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Feb 7, 2012 06:38PM peggy_j wrote:

Have you been tested for the BRCA gene? That might influence your decision.

More than other BC TX, it seems like reactions to tamoxifen vary considerably by patient. Some have a lot of problems, some none or minor SEs My docs said that some women have SEs for a 3-4 months and then they settle down. (that was the case for me). As my BS said, you can always try tamox to see how it is for you. (not a lot of do-overs with surgery). BTW, in the Hormone forum there are a lot of threads on tamox.  A couple members have pointed out that patients who aren't having SEs are less likely to post comments (or have a reason to visit) so keep that in mind (and there's at least one thread asking for feedback from people who had no SEs on tamoxifen). Good luck!

Dx 2/2011, IDC, <1cm, Stage Ia, Grade 1, 0/3 nodes, ER+/PR+, HER2-
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Feb 7, 2012 07:09PM LisaAlissa wrote:

A couple of thoughts.

Facing Our Risk of Cancer Empowered is a web site for women dealing with risks of hereditary cancer risks.  Since you're considering preventative strategies, you will probably find that website (and the forum there) useful as you consider your options.

Genetic counseling.  As peggy_j suggested, you should probably see a genetic counselor and consider being tested for the BRCA gene (as well as anything else the counselor suggests), and discuss how various strategies (Tamoxifen, PBMX, etc.) will address your risk profile.  Depending on the analysis of your family history and gene testing, you may also be at risk for other related hereditary cancers.  And you may want to address those risks as well.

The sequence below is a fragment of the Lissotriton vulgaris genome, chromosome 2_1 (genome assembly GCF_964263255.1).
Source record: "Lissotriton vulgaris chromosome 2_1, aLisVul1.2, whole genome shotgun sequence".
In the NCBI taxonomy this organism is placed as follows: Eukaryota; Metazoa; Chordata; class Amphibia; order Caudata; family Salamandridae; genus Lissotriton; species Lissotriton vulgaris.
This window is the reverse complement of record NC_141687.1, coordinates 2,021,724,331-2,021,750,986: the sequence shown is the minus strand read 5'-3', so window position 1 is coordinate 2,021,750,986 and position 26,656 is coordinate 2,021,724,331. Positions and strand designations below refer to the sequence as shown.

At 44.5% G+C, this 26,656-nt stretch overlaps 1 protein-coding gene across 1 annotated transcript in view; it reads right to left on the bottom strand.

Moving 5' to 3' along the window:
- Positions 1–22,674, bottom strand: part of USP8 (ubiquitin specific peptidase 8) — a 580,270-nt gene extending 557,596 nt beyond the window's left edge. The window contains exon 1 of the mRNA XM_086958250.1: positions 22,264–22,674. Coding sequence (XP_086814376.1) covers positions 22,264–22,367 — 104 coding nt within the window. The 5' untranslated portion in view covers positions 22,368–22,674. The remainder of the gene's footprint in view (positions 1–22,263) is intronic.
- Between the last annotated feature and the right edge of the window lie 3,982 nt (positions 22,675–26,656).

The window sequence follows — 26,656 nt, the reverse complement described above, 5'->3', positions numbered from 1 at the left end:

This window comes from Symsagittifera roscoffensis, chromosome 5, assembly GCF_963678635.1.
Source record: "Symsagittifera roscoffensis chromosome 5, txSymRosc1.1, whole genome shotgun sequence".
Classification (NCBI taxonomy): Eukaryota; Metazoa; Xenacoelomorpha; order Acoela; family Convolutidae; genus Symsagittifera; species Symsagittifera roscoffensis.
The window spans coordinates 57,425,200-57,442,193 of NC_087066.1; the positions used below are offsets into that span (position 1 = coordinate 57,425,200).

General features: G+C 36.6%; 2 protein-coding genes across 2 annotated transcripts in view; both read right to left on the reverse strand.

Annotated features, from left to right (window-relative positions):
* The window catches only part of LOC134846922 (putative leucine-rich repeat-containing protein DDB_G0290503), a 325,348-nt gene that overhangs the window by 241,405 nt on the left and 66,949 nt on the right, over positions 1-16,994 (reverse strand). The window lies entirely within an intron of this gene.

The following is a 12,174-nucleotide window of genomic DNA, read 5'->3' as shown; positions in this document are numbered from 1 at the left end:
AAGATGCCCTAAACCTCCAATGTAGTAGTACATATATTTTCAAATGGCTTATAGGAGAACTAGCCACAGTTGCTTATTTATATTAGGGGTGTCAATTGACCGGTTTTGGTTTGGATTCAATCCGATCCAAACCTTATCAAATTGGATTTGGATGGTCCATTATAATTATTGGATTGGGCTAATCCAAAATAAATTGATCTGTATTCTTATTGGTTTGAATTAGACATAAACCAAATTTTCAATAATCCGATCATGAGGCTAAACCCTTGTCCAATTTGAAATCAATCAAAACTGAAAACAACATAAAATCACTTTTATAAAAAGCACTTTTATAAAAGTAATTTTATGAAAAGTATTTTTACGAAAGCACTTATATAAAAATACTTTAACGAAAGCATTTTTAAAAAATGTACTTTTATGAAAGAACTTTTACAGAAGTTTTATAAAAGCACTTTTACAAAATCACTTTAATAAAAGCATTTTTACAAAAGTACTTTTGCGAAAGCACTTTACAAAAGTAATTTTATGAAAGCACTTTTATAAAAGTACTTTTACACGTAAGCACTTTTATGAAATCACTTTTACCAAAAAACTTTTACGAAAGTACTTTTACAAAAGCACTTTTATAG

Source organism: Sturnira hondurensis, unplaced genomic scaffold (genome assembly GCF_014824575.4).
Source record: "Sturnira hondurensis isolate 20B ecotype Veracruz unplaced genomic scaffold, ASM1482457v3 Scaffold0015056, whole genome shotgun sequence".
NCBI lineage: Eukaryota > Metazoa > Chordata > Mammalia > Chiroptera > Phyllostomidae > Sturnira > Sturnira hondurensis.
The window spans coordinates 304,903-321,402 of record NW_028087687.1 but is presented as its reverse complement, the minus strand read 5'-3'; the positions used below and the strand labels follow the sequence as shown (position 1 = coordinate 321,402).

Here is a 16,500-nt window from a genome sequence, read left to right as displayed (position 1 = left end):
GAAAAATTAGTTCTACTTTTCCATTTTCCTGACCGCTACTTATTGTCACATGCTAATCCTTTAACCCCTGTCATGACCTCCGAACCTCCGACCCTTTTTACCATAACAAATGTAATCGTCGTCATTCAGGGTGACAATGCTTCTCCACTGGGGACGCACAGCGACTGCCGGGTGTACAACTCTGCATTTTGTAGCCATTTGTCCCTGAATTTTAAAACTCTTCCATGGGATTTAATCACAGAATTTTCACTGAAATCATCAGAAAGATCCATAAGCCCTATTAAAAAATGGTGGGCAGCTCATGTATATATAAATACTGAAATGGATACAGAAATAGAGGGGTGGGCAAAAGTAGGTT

Tamoxifen.  There are some people who have serious side effects from Tamoxifen, others who don't.  After you've gained an understanding of how your various risks can be addressed, if Tamoxifen if something that sounds appropriate to you and your medical team, then why not try it?  While some women have significant side effects, others don't.  You may be one of the women without significant side effects.   

Prophylactic Bilateral Mastectomy ("PBMX").  Search for one of Beesie's posts (on the DCIS board) for factors to consider as you decide whether or not a PBMX is for you.  It's not an easy decision, and as you say, you'll want to gather as much information as possible before rushing into anything.  Then it will be a decision that only you can make.  Note that for insurance to cover it, they are likely to want to make sure that you've covered all of your bases (genetic testing/risk asseesments, etc.)

This isn't the only surgery that is indicated for some women facing hereditary cancer risks.  As you gather information, you'll also hear suggestions that for some women, ovaries should also be removed.  You need to have your specific risks assessed. 

Good luck!

LisaAlissa 

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Feb 7, 2012 07:12PM Mallory107 wrote:

Something to consider is that Tamox only works for so long-I think that 15 years is the max. So at some point you will be back at the same place on worrying about preventing BC.  I am 45 and had a UMX and I have to say that it was much easier than I thought it would be.  Not one thing about it has matched up to my fears going in.  Not even what my partially reconstructed breast looks like.  One thing to realize is that each of us is different and just because some people have issues with a treatment does not mean you will.  However, that being said I should take my own advice!  I have been completely scared off of taking tamox from reading the side effects and horror stories.  So much so that I am most likely going to do a PMX on the other side so as not to have to worry about it.   

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Feb 7, 2012 07:21PM msphil wrote: